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Homo antecessor skull (800,000 years).
The Homo antecessor skull was discovered in 1995 by J. M. Bermudez de Castro at the Gran Dolina site, in Atapuerca, Spain, and described in Science in 1997. Before the discovery of Homo antecessor, there was no substantial evidence of hominids in Europe before about 0.5 MYA. Fossils and stone tools at least 780,000 years old were found at the Gran Dolina site in Atapuerca. Homo antecessor (Latin: human forbear) possessed characteristics of both Neanderthals and Homo sapiens. With the bulky brow and big jaw of the now extinct Neanderthal and the cheekbones and nose of Homo sapiens, the researchers believe they have discovered a missing link that may cause a major reconsideration of human ancestry. Notably, its brow ridges are double-arched (as is the case with Neanderthals), and its molars triple-rooted, a trait most closely recognized in Homo ergaster. As expected of a Homo specimen from this time period, it has a brain size of over 1,000cm3. The more modern midfacial characteristics of Homo antecessor have previously only been seen in hominids more than half a million years younger. In other respects it more closely resembles Homo ergaster, an early form of Homo erectus from Africa.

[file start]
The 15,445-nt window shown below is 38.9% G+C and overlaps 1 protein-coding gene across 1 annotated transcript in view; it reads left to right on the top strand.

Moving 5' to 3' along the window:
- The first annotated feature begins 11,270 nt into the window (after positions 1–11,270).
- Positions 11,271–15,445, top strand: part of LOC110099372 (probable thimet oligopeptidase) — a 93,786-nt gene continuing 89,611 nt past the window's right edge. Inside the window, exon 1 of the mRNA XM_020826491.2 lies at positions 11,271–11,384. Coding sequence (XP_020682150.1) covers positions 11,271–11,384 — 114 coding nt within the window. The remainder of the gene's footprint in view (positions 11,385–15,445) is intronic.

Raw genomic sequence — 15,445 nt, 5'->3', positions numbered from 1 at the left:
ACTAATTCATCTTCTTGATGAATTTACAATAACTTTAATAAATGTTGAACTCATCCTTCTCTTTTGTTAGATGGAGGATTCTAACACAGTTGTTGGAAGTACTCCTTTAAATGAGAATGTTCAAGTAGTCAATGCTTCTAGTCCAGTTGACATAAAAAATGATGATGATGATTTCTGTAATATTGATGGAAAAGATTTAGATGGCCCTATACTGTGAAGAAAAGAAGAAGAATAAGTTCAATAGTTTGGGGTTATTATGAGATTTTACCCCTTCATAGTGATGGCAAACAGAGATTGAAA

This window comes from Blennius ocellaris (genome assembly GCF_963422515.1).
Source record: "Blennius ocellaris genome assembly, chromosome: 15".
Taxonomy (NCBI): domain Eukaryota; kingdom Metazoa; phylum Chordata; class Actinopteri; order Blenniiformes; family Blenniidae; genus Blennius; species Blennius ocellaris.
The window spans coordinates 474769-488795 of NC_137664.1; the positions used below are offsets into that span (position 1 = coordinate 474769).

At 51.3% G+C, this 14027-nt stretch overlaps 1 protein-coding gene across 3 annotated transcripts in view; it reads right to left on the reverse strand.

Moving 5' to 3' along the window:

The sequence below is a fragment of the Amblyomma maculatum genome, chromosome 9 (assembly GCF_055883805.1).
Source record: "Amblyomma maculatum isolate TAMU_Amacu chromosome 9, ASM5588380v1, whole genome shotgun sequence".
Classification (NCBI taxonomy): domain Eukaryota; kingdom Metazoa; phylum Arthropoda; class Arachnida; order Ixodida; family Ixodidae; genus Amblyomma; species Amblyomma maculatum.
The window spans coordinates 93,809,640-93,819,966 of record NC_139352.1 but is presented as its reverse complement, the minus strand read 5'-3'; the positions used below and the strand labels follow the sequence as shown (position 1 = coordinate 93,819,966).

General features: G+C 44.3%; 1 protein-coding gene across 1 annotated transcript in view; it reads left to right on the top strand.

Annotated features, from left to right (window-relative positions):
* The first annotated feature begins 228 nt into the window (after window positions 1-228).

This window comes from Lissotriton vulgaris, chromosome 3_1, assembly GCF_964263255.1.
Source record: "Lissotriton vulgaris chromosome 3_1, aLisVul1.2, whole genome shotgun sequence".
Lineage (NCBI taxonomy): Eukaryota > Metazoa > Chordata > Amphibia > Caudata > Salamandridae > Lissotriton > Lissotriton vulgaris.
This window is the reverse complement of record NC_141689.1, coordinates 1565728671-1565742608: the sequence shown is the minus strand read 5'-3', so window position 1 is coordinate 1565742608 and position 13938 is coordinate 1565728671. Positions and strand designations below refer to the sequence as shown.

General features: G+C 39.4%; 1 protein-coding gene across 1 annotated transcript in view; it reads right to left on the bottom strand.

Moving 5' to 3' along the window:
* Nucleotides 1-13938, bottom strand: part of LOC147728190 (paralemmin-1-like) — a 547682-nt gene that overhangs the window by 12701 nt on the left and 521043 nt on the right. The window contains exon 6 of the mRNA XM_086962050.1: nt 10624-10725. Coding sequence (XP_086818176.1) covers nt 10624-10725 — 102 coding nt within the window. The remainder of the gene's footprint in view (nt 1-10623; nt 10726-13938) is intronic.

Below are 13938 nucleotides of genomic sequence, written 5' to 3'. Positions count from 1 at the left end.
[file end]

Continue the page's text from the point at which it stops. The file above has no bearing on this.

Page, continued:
Stand available - see product code SBH031.
Model size: 6.5(L) x 14(W) x 13(H) cm
Our aim is to provide the best possible facsimile models of the most important hominid finds for the general public, educators and students, using the best reference material available. Each hominid has been carefully researched and re-created based on some or all of the following: casts of original fossils, the latest literature (descriptions and/or published measurements), input from the scientific community and full colour, life-size photographs. Every effort has been made to accurately re-create anatomical details of colour, size, shape, reconstructed areas, and bone/fossil texture. The hominids offered in this series are high quality, artistic recreations that can be advantageously used by educators as important visual aids in the classroom and appreciated by the general public. They are not intended for advanced graduate work nor to be measured for research purposes.
(Information courtesy Bone Clones, Inc)